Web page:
10/11 minutes read – A travel story about the adventurous day trip to the majestic Diyaluma waterfall. Sri Lanka’s second highest waterfall, tucked away in a lush jungle and mountainous setting. Including a super complete travel guide to prepare you for a DIY journey!
Interested in the Diyaluma waterfall travel guide only?! Scroll down to the second part of this blog post.
A crazy bus ride
The driver rushes over the mountain road in high-speed. Sharp curves left and right force me to use both hands to hold on to the iron bar in front of me. I squeeze tight in order not to end up in the walkway. Loud Sri Lankan pop music pumps in my ears. Usually it’s good to take the front seat, to reduce the shaking, but today no single person in the half-empty bus is safe. We shake, break and bend continuously with a speed way faster than desired. A quick glance back tells me that even the locals are holding tight now. Then you know it’s really heavy!
We’re on the way from Ella to the Diyaluma waterfall. With a spectacular drop at 220 meters, Sri Lanka’s second highest waterfall is still surprisingly unknown among tourists. Yet, with multiple falls, several natural pools and hiking opportunities it’s a paradise for both adventure seekers and people looking for a leisurely day out. And with temperatures less hot compared to Trincomalee, but warmer than ever cool Nuwara Eliya, it’s the perfect climate to go out on adventures
In contrast to the high-speed and crazy driving style, the mountain road is beautiful and super scenic. Driving alongside a lush green valley with way more mountains compared to Dambulla and Sigiriya. The views excite me immediately. Eager to explore this paradise land.
Completely shaken we arrive at the Wellawaya bus station, from where we need to transit to a bus in the direction of Naula. But before we even reach the bus stand a poor looking fruit seller offers us his help ‘Where are you going miss?’ he asks with a kind face. ‘To the Diyaluma waterfall’ we reply shortly. He takes a second to think about it and then continues ‘I’m sorry but you just missed the bus. The next one will come after 1.5 hours only! You better take a tuk tuk instead’ his suggestion sounds kind, but somehow it doesn’t feel valid. We thank him for his help while we move on.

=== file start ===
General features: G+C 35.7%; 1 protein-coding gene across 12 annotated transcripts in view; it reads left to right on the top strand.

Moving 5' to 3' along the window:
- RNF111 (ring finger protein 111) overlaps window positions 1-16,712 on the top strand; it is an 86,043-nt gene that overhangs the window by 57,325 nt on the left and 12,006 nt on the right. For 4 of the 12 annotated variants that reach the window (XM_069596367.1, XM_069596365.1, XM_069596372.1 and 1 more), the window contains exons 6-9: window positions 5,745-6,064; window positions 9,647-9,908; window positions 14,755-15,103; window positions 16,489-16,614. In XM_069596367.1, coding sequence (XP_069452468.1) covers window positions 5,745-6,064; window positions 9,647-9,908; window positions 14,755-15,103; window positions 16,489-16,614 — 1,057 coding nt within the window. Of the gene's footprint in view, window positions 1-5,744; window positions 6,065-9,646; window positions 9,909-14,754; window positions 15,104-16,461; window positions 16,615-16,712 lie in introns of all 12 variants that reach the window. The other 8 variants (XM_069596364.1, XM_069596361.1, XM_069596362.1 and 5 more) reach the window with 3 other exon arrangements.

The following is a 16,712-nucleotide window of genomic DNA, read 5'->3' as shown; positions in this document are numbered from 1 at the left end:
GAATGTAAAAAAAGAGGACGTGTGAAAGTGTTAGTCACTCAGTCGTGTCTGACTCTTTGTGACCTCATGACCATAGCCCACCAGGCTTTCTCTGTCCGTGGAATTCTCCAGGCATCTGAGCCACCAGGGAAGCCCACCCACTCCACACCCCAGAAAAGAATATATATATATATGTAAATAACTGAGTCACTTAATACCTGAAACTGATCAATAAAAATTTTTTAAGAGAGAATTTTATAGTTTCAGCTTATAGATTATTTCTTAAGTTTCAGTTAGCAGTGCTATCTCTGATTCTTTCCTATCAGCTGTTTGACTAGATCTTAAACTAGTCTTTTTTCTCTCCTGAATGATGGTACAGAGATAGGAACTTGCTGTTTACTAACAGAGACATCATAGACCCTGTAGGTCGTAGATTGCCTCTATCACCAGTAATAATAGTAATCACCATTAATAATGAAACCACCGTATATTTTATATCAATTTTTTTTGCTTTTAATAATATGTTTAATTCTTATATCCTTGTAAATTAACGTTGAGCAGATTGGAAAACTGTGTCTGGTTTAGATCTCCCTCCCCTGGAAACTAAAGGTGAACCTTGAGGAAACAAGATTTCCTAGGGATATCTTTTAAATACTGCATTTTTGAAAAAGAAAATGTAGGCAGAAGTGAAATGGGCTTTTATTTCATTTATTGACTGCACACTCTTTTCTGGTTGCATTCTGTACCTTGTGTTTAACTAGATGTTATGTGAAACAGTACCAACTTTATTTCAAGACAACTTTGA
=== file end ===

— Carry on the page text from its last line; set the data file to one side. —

Then, barely three seconds later a tuk tuk driver shows up. ‘You are going to the Diyaluma waterfall?’ he says with a big smile. ‘You’ve just missed the bus. You see, the road is very bad so busses don’t go often. To safe you the time and discomfort I can bring you to the waterfall and back for 1500 rupees only. That is including waiting time’ Now, given the distance, time and road conditions it does sound like a good deal. But still it feels kind of fishy. And besides that, we like the freedom of roaming around without anyone guarding our watch. So again we pass, and finally make it to the information booth.
‘Hello! Excuse me Sir’ A middle-aged man looks up from his newspaper. ‘When is the next bus to the Diyaluma waterfall?’ He checks the large clock on the wall and replies ‘The next bus should leave in a couple of minutes’ Pointing at the platform, where a scrappy, worn down bus was already waiting. A short 10 minutes, and countless tuk tuk offers later we’re happy to leave this station behind.
The last stretch; getting there finally!
In a near to empty bus we continue our journey. Again a shaky adventure, but this time following a narrow dirt-road up in the mountains. It leads us along remote homes and villages, most of which completely constructed with wood. Because bus stops are absent here, the bus rings a loud bell every time we pass an isolated home or small village. But except for a person or two, the bus doesn’t need to stop often. Completely surrounded by a green jungle, the bus roars while it pushes through at a speed seemingly faster than it’s built for. Leaving me surprised that these rusty old busses even master roads like this! It takes an adventurous 40 minutes before we finally hop off at the Diyaluma waterfall.
Admittedly, the sight of the falling water was not as impressive as I imagined. Due to the dry season there wasn’t as much water as expected. Yet, the short hike towards the foot of the waterfall proved me that this waterfall has more than meets the eye initially.
Diyaluma waterfall; lower falls
It’s only a small, but intensive hike; crossing a medium small stream, climbing over boulders and following the narrow dirt-trail leading to the base of the lower falls. Moist from the falling water feels both cooling and inviting after the warm bus ride. And as we get even closer there’s a clear shift in climate when we walk from the warm, bright sun into the cool shadows of the fall. Standing afoot of the fall, the 220 meter drop looks sky-high and tingles my senses. And even though I expect the water to be cold, I still feel the urge to plunge into it.